Why We Need to Repeal More Criminal Laws
Out of all the central statutes now in force, 351 statutes stipulate imprisonment for one purpose or another. The Law Commission has recommended 19 out of these for repeal.
By: Vagda Galhotra
It is the season of decriminalisation. First the Delhi high court decriminalised beggary in Harsh Mander v. Union of India by declaring unconstitutional some 25 provisions of the Bombay Prevention of Begging Act, 1959. This was followed by the Supreme Court’s historic judgment decriminalising homosexuality in Navtej Singh Johar and others v. Union of India. On Thursday, the Supreme Court declared Section 497 of the Indian Penal Code, 1860 (IPC) to be manifestly arbitrary and violative of Article 14 and 15 of the Constitution. Demands for decriminalisation of these Acts have been in place for decades now. It is commendable that the judiciary took on the task to finally breathe some fresh air into our dated law.
However, the last few months have been rather progressive for our criminal laws only thanks to the judiciary. The Central Executive and the Parliament are still tilted towards creating new criminal penalties for acts that need not be criminal. The most recent example of this is the triple talaq Bill and ordinance. Needless to say, the larger aims of this lie in electoral strategy. In 1995, the British criminologist Anthony Bottoms, defined this use of criminal law as populist punitiveness. The Parliament should ideally take a step back and see where this punitiveness has led us. Do we have too much criminal law? Is there a need to rationalise it?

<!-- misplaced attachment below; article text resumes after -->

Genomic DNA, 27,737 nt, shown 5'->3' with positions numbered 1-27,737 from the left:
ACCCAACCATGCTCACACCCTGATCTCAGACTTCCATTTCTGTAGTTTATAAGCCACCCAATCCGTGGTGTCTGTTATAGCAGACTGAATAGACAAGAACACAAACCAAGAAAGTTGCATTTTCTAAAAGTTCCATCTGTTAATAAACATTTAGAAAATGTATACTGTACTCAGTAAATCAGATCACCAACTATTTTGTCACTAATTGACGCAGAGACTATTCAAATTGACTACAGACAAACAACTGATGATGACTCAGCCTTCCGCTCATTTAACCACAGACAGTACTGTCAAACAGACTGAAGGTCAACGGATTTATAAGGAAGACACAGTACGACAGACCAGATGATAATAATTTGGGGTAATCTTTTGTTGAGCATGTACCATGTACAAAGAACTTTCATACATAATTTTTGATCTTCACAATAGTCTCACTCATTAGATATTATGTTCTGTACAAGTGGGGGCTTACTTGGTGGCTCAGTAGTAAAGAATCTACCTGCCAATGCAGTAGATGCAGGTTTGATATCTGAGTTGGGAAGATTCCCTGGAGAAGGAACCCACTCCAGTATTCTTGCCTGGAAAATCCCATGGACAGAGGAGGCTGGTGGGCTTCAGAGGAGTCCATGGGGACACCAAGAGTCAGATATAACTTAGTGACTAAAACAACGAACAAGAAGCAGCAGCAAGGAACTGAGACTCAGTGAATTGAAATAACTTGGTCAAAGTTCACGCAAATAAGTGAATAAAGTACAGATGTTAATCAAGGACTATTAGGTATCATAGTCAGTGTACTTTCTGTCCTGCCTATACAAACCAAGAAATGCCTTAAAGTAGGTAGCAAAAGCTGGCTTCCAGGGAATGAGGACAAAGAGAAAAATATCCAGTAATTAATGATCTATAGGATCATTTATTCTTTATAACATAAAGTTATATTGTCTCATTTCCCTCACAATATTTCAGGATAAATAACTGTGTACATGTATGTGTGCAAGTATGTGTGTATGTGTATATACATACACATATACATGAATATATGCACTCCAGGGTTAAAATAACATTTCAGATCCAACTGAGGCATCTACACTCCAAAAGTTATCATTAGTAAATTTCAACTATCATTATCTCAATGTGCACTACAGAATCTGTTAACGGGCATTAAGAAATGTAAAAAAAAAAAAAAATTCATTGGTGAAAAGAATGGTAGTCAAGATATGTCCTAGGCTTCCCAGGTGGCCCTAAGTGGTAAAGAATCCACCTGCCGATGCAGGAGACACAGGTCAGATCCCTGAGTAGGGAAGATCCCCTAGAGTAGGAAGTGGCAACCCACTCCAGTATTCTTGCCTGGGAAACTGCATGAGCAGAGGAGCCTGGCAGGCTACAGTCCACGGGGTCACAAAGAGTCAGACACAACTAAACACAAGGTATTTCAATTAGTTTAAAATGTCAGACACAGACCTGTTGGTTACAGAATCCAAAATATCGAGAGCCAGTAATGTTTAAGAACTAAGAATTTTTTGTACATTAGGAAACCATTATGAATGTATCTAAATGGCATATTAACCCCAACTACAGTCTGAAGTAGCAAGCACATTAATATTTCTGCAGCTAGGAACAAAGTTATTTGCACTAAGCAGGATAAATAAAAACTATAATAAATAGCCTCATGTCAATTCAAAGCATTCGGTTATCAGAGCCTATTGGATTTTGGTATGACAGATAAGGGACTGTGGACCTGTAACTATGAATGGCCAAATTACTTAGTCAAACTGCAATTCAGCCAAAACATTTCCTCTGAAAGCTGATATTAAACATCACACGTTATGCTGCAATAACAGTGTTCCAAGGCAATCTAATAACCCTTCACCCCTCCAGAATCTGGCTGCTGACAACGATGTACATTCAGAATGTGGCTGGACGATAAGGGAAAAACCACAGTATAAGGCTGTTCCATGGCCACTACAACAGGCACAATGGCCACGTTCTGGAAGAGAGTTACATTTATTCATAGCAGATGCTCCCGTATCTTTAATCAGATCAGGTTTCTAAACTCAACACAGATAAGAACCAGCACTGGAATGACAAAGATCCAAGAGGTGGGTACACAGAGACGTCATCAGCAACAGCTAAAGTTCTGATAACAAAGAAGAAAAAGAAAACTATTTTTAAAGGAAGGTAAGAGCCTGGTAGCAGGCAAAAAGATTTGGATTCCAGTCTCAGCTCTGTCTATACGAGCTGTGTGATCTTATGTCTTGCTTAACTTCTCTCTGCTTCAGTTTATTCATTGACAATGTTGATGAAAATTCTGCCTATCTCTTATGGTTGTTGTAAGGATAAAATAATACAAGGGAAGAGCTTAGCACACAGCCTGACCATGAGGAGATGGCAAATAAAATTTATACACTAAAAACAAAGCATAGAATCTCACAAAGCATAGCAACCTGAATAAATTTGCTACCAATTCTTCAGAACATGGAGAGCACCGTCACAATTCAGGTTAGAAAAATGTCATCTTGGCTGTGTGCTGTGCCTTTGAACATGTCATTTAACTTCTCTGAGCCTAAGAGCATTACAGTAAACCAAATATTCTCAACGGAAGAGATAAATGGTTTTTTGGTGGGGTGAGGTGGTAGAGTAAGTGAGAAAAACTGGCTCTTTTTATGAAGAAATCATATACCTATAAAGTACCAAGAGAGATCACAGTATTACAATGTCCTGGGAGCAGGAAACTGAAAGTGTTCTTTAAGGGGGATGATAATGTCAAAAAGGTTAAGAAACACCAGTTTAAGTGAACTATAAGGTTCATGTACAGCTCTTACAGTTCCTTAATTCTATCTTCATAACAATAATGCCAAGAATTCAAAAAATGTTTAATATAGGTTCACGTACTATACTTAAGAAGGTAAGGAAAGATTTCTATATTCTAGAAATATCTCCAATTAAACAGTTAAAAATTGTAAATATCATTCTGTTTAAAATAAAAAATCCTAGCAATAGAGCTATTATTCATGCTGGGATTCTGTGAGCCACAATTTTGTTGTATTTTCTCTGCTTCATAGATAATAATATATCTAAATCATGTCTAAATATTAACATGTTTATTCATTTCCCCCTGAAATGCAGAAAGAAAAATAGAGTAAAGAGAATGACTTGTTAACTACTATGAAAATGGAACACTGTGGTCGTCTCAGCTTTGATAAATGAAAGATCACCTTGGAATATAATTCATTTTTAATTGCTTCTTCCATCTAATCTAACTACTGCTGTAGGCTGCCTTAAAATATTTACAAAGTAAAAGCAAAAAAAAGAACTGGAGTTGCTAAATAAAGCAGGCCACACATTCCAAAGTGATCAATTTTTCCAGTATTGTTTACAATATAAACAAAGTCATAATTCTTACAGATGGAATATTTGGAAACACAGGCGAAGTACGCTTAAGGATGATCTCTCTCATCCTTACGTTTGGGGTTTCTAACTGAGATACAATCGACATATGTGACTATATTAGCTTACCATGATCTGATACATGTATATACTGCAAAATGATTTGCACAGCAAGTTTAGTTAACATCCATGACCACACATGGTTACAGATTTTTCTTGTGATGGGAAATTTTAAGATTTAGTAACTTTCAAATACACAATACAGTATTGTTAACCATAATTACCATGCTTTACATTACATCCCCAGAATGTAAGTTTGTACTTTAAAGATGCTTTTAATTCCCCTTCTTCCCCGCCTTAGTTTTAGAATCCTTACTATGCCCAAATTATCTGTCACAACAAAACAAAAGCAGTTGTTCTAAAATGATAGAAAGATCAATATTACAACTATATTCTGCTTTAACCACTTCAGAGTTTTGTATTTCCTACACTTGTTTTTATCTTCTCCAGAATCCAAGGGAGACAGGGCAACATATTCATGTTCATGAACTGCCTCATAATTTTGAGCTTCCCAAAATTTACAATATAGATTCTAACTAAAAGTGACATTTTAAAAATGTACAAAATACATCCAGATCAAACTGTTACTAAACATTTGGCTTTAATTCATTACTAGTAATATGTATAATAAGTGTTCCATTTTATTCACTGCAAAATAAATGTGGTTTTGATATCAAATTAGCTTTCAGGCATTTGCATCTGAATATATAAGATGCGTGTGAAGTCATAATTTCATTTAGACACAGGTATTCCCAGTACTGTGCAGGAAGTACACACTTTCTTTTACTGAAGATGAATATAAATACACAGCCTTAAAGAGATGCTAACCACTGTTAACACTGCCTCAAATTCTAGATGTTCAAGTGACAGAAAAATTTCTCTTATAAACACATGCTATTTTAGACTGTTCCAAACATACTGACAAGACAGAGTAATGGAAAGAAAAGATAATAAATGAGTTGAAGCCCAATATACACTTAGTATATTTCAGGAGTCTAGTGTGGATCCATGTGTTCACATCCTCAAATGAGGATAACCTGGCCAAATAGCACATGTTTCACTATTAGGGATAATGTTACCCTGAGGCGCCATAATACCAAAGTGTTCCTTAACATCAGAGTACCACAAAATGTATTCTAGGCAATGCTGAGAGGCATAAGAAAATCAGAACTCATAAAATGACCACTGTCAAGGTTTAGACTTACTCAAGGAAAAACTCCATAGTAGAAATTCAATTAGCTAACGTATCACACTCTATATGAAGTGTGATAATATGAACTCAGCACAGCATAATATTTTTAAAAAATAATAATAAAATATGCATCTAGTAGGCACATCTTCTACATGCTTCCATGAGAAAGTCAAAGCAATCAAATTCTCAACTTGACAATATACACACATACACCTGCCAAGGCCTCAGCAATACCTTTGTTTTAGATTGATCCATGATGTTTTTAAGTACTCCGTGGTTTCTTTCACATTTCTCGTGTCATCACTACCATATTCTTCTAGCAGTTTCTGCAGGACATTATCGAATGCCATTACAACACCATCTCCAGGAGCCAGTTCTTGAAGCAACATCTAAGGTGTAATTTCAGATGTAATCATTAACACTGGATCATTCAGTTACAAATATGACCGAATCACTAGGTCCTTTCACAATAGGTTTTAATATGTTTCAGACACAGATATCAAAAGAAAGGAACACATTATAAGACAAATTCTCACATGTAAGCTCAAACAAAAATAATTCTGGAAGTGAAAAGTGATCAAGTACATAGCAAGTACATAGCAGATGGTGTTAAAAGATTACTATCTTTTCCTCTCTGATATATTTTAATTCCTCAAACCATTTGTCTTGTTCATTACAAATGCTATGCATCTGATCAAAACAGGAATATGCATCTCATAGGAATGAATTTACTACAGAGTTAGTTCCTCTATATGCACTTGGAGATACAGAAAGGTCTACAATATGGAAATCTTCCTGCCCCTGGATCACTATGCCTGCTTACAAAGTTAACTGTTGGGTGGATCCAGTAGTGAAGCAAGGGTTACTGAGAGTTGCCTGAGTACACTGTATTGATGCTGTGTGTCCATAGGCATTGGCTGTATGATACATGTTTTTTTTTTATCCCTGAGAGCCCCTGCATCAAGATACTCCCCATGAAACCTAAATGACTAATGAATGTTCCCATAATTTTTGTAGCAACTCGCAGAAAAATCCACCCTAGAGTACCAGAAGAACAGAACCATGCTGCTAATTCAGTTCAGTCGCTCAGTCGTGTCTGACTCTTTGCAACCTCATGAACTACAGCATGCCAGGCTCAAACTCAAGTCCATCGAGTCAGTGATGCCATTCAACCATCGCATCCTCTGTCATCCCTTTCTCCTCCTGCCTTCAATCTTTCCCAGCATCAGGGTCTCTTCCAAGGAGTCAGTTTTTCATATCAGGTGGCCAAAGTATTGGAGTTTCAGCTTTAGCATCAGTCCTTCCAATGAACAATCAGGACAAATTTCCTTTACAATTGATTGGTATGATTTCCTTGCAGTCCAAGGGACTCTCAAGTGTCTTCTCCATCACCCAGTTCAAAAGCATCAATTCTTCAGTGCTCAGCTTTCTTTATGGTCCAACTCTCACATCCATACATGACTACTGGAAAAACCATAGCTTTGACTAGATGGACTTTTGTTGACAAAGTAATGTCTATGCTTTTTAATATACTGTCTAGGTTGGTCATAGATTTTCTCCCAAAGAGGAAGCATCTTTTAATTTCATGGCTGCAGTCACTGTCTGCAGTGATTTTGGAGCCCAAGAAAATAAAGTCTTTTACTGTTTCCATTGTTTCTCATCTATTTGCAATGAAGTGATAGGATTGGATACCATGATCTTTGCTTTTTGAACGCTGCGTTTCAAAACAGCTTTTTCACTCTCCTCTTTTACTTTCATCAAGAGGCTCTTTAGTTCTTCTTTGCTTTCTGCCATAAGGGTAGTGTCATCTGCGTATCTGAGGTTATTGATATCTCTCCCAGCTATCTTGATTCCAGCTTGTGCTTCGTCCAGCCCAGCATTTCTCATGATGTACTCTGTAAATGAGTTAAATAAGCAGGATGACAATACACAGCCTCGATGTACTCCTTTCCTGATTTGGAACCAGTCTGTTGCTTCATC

The R. Ramanujam Committee in 2014 reported the existence of 2,781 laws on the central statute book. The Committee also identified obsolete and redundant laws for repeal. The Law Commission too undertook a similar project. This was followed by a repealing and amending exercise by the Parliament that was spread over four Repealing and Amending Acts, two each in 2015 and 2017, and one in 2016.
Out of all the central statutes now in force, 351 statutes stipulate imprisonment for one purpose or another. The Law Commission has recommended 19 out of these for repeal. The remaining figure is still a startlingly large number of 332 statutes providing for imprisonment. To make matters worse, there are all kinds of old, redundant and overlapping laws that contribute to this number. Many of these were poorly conceived in as much that they need not have carried provisions requiring imprisonment.
Only around 30 statutes out of 332 constitute offences that criminalise acts of violence or acts against national security or immediate public safety (not counting statutes governing the armed and police forces). These would include legislations like the IPC, Protection of Children from Sexual Offences Act, 2012, Anti-Hijacking Act, 2016, Official Secrets Act, 1923 and Unlawful Activities (Prevention) Act, 1967.
Over a 100 statutes concerning economic or regulatory matters provide for imprisonment as penalty (some of these carry imprisonment only for subsequent offences). This figure does not include labour-related statutes which constitute another 31. The number goes up further if a trade has a social or health problem or public safety concern involved. The legislature continues to stipulate imprisonment in an overwhelming number of statutes under its regulatory powers. It is doubtful that enough thought has been given to assess whether criminal penalty is the appropriate regulatory response.
Take, for example, the Maintenance and Welfare of Parents and Senior Citizens Act of 2007. It criminalises the non-payment of maintenance. How practical is it to imprison an able daughter or son who would provide the maintenance? Perhaps, the underlying aim was to compel persons into payment of maintenance. Could the same not have been achieved by attaching their property, or some such measure? There is no evidence of any discussion in the Standing Committee or the Parliamentary Debates, on how imprisonment will achieve the welfare of senior citizens. This is prima facie problematic.